Galaxy collisions can be described as the cosmic equivalents of train wrecks, often changing the shapes and morphologies of the galaxies that are involved in these violent cosmic events, in spectacular fashion. Yet, contrary to train accidents which often result in significant destruction of rail transportation systems and their associated infrastructure, the stars inside colliding galaxies remain largely unaffected as the latter interact under the force of gravity, often causing them to pass right through each other or even merge, creating new and fascinating galaxy formations in the process. A new study by an international team of astronomers, which was recently published in the online edition of the Astrophysical Journal, adds an important dimension to the study of these cosmic smash-ups by showing that the latter can greatly inhibit star formation in the galaxies involved.
Similar to the study of stellar objects, astronomers can learn more about galactic evolution by observing galaxies of different ages in order to see how these change over time. To that end, scientists have conducted many dozens of deep-field redshift surveys during the last several decades, which have allowed them to measure the distances to millions of galaxies out to the very limits of the observable Universe. Due to the finite nature of the speed of light, it takes a specific amount of time in order for the light emitted by a distant cosmic object to reach observers here on Earth. The farther away an object is the longer it takes for its light to cross the intervening distance, essentially making the night sky the perfect time machine for looking into the Universe’s past: The deeper we probe into the Cosmos, the further we look back in time. This way, by observing galaxies that are located at varying distances from Earth, astronomers can infer the various stages of their evolution throughout cosmic time.
In recent years it has become increasingly obvious that collisions between galaxies have played an important role in determining their shape and structure. The study of these violent cosmic phenomena have proved to be of great value to astronomers, allowing them to gain important insights about the evolution of galaxies and galaxy clusters in the Universe. The Milky Way galaxy is also believed to have grown to its present size by consuming smaller, satellite dwarf galaxies in collisional events throughout its life, while it has been predicted that it will continue to do so, eventually merging with the neighboring Andromeda galaxy in the next few billion years. With the help of highly sophisticated computer simulations, astronomers can watch the dynamical interactions of such collisions—that would normally take millions or even billions of years to play out—unfold in just a matter of minutes. Despite the many theoretical and observational breakthroughs that have occurred in this area, however, the exact mechanisms by which these mergers, as well as the overall evolution of galaxies, take place remain largely unknown, making these some of the most actively researched topics in cosmology and astrophysics today.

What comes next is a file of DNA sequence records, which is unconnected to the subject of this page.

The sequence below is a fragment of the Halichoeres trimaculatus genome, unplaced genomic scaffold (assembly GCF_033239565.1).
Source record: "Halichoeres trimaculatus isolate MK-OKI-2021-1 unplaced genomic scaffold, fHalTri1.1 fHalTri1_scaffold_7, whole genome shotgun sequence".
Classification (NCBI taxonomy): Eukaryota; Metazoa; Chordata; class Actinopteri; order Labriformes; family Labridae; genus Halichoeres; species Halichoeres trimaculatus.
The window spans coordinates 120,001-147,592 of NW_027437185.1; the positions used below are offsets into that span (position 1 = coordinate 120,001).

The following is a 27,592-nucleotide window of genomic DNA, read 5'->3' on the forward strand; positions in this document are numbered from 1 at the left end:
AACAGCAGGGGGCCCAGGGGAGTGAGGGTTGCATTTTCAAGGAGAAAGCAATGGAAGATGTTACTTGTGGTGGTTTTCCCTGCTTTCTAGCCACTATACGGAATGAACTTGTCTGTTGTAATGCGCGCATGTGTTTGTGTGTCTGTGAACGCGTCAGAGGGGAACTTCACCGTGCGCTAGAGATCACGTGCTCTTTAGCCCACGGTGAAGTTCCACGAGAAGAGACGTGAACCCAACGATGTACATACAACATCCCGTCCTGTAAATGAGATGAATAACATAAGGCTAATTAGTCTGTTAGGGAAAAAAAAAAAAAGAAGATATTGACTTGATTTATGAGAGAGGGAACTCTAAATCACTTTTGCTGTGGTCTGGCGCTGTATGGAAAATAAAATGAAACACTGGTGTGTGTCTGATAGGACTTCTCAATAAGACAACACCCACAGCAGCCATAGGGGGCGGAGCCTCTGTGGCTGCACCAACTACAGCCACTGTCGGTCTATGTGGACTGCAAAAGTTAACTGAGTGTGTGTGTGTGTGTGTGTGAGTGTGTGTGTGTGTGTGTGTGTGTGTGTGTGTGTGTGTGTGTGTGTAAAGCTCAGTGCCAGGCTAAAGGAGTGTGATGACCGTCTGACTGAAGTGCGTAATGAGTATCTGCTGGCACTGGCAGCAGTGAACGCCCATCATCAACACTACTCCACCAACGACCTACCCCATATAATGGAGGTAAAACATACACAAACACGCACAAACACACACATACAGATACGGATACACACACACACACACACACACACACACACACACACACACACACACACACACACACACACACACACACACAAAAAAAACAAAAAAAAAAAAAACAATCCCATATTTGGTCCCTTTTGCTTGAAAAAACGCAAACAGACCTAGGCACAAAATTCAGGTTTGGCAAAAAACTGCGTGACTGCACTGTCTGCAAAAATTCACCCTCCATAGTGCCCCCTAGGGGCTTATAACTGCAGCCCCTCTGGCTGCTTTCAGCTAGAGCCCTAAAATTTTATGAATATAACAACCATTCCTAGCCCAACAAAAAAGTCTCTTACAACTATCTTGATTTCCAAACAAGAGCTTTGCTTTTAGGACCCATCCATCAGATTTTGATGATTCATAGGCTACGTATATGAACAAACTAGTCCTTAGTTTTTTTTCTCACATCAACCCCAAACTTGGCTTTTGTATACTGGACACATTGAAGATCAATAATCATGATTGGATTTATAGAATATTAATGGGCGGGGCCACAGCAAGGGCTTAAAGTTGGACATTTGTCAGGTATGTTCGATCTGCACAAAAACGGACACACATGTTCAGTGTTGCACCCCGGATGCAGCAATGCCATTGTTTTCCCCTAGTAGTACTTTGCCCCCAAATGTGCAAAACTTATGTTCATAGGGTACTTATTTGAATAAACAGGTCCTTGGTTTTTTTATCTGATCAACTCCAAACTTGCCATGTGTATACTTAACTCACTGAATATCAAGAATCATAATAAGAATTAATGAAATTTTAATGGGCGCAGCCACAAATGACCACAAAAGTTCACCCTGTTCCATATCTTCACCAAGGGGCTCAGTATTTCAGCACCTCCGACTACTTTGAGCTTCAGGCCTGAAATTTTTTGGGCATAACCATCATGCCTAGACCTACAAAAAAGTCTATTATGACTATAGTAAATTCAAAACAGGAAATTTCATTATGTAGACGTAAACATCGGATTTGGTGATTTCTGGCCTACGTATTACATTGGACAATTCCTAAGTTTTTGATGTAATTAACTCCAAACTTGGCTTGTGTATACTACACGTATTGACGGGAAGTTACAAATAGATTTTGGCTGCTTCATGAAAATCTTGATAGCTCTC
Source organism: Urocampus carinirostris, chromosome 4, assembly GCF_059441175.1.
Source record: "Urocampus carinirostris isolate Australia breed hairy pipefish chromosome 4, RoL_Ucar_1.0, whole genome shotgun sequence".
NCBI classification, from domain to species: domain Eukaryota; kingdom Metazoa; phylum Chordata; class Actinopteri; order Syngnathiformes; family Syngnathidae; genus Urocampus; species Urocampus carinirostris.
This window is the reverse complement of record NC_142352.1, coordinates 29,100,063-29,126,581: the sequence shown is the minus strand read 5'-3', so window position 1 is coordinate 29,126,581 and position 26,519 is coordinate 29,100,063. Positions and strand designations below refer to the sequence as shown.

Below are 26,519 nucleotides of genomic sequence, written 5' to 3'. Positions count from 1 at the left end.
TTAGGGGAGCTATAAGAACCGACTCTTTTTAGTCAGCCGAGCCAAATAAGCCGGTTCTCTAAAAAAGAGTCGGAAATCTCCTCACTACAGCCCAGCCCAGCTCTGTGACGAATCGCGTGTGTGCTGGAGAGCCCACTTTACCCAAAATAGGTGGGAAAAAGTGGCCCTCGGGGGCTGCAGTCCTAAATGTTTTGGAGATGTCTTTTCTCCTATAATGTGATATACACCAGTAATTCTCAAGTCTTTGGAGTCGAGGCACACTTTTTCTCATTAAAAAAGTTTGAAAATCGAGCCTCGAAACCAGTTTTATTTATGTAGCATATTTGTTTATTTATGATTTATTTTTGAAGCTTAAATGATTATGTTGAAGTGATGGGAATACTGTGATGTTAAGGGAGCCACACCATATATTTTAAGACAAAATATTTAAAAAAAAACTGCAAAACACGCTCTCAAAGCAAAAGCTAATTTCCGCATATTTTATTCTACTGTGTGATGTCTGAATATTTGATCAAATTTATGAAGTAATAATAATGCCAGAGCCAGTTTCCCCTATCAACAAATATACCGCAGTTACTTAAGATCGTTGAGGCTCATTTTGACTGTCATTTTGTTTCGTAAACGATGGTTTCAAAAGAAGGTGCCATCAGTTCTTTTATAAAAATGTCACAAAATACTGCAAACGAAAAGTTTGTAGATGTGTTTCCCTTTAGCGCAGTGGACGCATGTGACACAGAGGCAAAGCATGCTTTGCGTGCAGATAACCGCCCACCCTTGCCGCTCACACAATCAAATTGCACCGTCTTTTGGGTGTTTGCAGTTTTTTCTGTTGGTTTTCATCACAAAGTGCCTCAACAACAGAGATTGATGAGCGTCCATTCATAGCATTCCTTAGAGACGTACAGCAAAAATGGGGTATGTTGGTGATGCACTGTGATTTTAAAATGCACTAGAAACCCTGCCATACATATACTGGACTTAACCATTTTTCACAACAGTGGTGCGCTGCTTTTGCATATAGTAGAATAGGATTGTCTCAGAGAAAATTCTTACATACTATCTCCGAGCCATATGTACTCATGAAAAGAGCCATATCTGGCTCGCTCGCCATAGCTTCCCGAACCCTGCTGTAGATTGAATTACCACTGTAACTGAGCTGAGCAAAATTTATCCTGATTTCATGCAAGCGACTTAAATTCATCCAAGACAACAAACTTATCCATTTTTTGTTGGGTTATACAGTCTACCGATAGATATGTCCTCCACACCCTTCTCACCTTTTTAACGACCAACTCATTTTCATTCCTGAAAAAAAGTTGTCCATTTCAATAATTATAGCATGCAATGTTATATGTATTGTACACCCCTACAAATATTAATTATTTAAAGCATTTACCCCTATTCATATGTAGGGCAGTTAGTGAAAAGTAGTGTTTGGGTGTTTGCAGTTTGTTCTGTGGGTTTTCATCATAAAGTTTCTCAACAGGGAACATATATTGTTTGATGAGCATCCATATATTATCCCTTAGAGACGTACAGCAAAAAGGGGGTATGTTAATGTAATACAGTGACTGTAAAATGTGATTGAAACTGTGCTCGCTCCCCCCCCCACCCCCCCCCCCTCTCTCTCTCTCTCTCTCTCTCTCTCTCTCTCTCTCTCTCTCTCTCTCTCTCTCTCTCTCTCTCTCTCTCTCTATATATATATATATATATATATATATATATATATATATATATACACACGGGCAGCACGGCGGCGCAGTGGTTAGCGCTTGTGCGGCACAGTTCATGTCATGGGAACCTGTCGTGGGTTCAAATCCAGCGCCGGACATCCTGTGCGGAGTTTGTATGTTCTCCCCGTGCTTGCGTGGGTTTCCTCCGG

By analyzing archival data from NASA’s Hubble, Spitzer, and the European Space Agency’s Herschel Space Observatory, a research team led by Philip Appleton, project scientist for the NASA Herschel Science Center at the California Institute of Technology, studied the properties of the active dwarf elliptical galaxy NGC 3226, which is located 50 million light-years away in the direction of constellation Leo and is caught in a gravitational dance with the neighboring spiral galaxy NGC 3227, forming a pair of interacting galaxies also known as Arp 94. NGC 3226 in particular is thought to be a representative member of the so-called “green valley” galaxies, as defined in astronomers’ galaxy color–magnitude diagram, which categorizes them according to the age and color of their stellar population. Based on this classification, older galaxies where very little star formation is taking place populate the so-called “red-sequence” in the diagram, whereas younger ones which undergo an active star formation populate the “blue cloud,” with the “green valley” representing a transitional, intermediate population of galaxies between the two aforementioned main color classes where star formation is in the process of either gearing up or slowing down.